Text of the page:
“And handle it he did,” Welsch added.

According to Welsch, Flightline broke off at the five-eighths pole in Wednesday’s gallop at Keeneland, then “got progressively faster the further he went, posting a :28 and change clocking for his final quarter-mile with Leyva keeping out near the middle of the track throughout, ultimately pulling up near the three-furlong pole after a spirited 1 1/4-mile gallop. It was Flightline’s most serious piece of work since arriving here Sunday and should erase any doubts about his ability to handle an off racetrack if the situation does arise for the BC Classic.”

In Sadler’s interview with Paulick and Nevills, the trainer shed some light on Flightline’s gallop on a wet track prior to the Met Mile.

“It rained three inches in about an hour,” Sadler said. “It downpoured. So he had a nice gallop through a muddy track three days before the Met Mile. He adored it. If you look at his pedigree, it looks like mud would be no problem.”

Flightline is scheduled to have his final BC Classic workout this Saturday (Oct. 29) at Keeneland, depending on the weather.


Below are all of the Beyer Speed Figures of 120 or higher by a Breeders’ Cup winner from 1984 through 2020:

Beyer Winner (BC Race, Track)

125 Precisionist (1985 Sprint at Aqueduct)
124 Sunday Silence (1989 Classic at Gulfstream Park)
124 Artax (1999 Sprint at Gulfstream Park)
124 Ghostzapper (2004 Classic at Lone Star Park)
122 Alysheba (1988 Classic at Churchill Downs)
121 Very Subtle* (1987 Sprint at Hollywood Park)
120 Princess Rooney* (1984 Distaff at Hollywood Park)
120 Proud Truth (1985 Classic at Aqueduct)
120 Black Tie Affair (1991 Classic at Churchill Downs)
120 Skip Away (1997 Classic at Hollywood Park)
120 Cajun Beat (2003 Sprint at Santa Anita Park)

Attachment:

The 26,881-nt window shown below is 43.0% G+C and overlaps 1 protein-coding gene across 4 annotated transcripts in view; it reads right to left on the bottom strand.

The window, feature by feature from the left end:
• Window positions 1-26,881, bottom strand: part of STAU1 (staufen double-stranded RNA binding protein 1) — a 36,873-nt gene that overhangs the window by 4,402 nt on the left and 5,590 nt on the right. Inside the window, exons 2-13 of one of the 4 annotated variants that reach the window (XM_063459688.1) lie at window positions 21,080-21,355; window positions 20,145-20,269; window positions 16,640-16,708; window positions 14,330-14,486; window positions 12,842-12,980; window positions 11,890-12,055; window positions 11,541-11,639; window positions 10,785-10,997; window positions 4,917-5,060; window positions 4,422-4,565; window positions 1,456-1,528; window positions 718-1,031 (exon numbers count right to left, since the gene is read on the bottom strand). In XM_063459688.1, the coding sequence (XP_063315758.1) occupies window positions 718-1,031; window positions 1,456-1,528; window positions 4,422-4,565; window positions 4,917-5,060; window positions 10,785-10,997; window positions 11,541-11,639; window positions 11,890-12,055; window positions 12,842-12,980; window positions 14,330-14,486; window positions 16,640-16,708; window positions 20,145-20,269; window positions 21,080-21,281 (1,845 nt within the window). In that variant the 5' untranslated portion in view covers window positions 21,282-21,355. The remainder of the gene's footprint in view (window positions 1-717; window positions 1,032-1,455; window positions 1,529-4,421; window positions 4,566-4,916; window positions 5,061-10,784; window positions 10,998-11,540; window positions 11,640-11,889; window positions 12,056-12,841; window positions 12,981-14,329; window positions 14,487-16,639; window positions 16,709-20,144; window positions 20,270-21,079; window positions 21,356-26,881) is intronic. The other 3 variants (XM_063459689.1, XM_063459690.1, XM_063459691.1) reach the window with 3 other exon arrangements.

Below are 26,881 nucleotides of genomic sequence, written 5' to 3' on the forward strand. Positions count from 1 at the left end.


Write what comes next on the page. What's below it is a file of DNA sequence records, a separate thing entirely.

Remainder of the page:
120 American Pharoah (2015 Classic at Keeneland)
120 Arrogate (2017 Classic at Santa Anita)



My selections and “nice price dangers” for all 14 Breeders’ Cup races will be posted on the Xpressbet website next week.

As usual, I also will be disclosing my choice as the “most probable winner” at this year’s Breeders’ Cup. My most probable Breeders’ Cup winner has won in 13 of the 18 last years.

My most probable winner at the 2021 Breeders’ Cup was Gamine, who finished third as the 2-5 favorite, losing for just the second time in 11 career starts. I should have gone with Life Is Good, who prevailed by 5 3/4 lengths and paid $3.40 for each $2 win wager.

Below is a list of my most probable Breeders’ Cup winner for each year going back to 2004:

2021 Gamine in the Filly & Mare Sprint (finished third)
2020 Golden Pal in the Juvenile Turf Sprint (won)
2019 Midnight Bisou (finished second)
2018 Newspaperofrecord in the Juvenile Fillies Turf (won)
2017 Bolt d’Oro in the Juvenile (finished third)
2016 Dortmund in the Dirt Mile (finished fourth)
2015 Songbird in the Juvenile Fillies (won)
2014 Goldencents in the Dirt Mile (won)
2013 Wise Dan in the Mile (won)
2012 Groupie Doll in the Filly & Mare Sprint (won)
2011 Goldikova in the Mile (won)
2010 Goldikova in the Mile (won)
2009 Zenyatta in the Classic (won)
2008 Zenyatta in the Ladies’ Classic (won)
2007 Midnight Lute in the Sprint (won)
2006 Ouija Board in the Filly & Mare Turf (won)
2005 Ouija Board in the Filly & Mare Turf (finished second)
2004 Ouija Board in the Filly & Mare Turf (won)


It was 53 years ago this week that I was in attendance to watch Pacific Northwest superstar Turbulator carry 128 pounds and win Playfair’s two-mile Inland Empire Marathon convincingly by three lengths as an even-money favorite. This victory came just one week after he had won the Playfair Mile.